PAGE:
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"100 years of Muba: an eye-catching journey through time": Poster walk in Basel now open

Published on 3/2/2016 by Christoph Spangenberg

Fifty posters of art-historical value right in the heart of Basel: The exhibition "100 Jahre Muba: eine plakative Zeitreise" (100 years of Muba: an eye-catching journey through time) officially opened today. Between Badischer Bahnhof and Bankverein, it displays highlights from the time since the Sample Fair was first created in 1916. In an interview, Kurt Würmli, curator of the poster collection at the Basel College of Design who has created the exhibition with the MCH Group for its 100th anniversary, explains what makes the Muba posters so special and why they could soon be awarded Unesco cultural heritage status.

Kurt Würmli

Mr. Würmli, what precisely awaits the visitors to this exhibition?

We are celebrating the 100-year anniversary of the Sample Fair by showing the posters that it has used to advertise itself right from the very outset. Over a pedestrian route from Kleinbasel to Grossbasel, a total of 50 posters by 32 designers have been hung up accompanied by a short text. The observer thus has access to the poster and to its designer - in many cases, eminent artists like Birkhäuser, Brun, Eidenbenz and Leupin. A QR code is provided which links up to a great deal more interesting information on the posters and designers on the anniversary website. The texts have been compiled by art historian Fabian Frei who has spoken with still living artists and descendants for the exhibition.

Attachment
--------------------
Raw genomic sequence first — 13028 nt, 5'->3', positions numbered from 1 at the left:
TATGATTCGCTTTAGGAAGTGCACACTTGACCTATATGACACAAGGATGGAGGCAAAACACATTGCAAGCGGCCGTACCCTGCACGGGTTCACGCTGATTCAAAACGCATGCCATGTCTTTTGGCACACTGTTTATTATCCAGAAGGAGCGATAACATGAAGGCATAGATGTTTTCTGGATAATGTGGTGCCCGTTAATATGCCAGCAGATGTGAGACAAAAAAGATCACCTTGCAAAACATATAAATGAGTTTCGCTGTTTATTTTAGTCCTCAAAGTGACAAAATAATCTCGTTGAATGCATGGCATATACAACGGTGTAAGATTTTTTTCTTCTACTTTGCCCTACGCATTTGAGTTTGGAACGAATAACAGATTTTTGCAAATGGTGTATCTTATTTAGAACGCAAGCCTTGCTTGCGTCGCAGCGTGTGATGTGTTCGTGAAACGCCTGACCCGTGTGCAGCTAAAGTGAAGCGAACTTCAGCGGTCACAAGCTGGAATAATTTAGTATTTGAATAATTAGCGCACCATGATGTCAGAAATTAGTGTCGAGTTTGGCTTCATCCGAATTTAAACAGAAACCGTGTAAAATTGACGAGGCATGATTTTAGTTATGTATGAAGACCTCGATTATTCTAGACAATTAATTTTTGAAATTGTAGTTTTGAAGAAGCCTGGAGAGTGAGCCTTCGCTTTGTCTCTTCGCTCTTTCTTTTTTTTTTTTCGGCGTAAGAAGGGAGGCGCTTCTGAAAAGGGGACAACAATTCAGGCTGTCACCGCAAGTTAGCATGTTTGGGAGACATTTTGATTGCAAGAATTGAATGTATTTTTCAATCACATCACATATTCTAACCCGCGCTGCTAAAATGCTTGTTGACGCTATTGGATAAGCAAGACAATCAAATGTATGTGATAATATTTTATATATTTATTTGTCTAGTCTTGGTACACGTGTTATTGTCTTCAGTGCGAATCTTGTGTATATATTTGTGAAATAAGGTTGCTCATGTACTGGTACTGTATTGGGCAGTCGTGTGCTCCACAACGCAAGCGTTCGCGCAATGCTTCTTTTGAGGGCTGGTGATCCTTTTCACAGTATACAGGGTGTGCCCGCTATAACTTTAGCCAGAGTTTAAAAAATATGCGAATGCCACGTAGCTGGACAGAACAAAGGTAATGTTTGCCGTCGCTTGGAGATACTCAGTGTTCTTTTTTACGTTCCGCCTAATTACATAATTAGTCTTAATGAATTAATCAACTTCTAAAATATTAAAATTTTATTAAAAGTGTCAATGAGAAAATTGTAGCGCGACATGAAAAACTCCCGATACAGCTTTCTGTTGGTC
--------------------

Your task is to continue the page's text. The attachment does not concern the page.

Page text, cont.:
With the exhibition we are putting our cultural heritage on display, celebrating the posters and their design. It is an exhibition for the city and its visitors. The posters might even be awarded Unesco world heritage status soon: In the course of this year still, Unesco will be deciding whether Switzerland's graphic art can be listed as intangible cultural heritage. For us as the poster collection unit, it is wonderful to be able to stage something in the public arena to supplement our exhibitions in Spalenvorstadt.

What is so special about these 50 posters?

We even had more than 70 delightful posters, but there was also the question of the rights to digitise and exhibit them. Once this question had been clarified, we still had more than 50 posters. We then made our selection on a purely curatorial basis: What are the contents? What is the style? Can we depict the 100 years on a representative basis with them? Our poster collection is 120 years old. A large number of the posters were already in our possession, because they are important for the city of Basel, the local region and the graphic art produced there. We were then able to put on this exhibition together with the MCH Group archive. We provide a historical look back, with the focus on the years 1916 to 1990. We have even included all 100 posters since 1916 in the display on the internet. Nowhere else, to the best of my knowledge, have so many different artists worked for a company for such a long time. I think that is unique.

A poster is, after all, far more than just an announcement...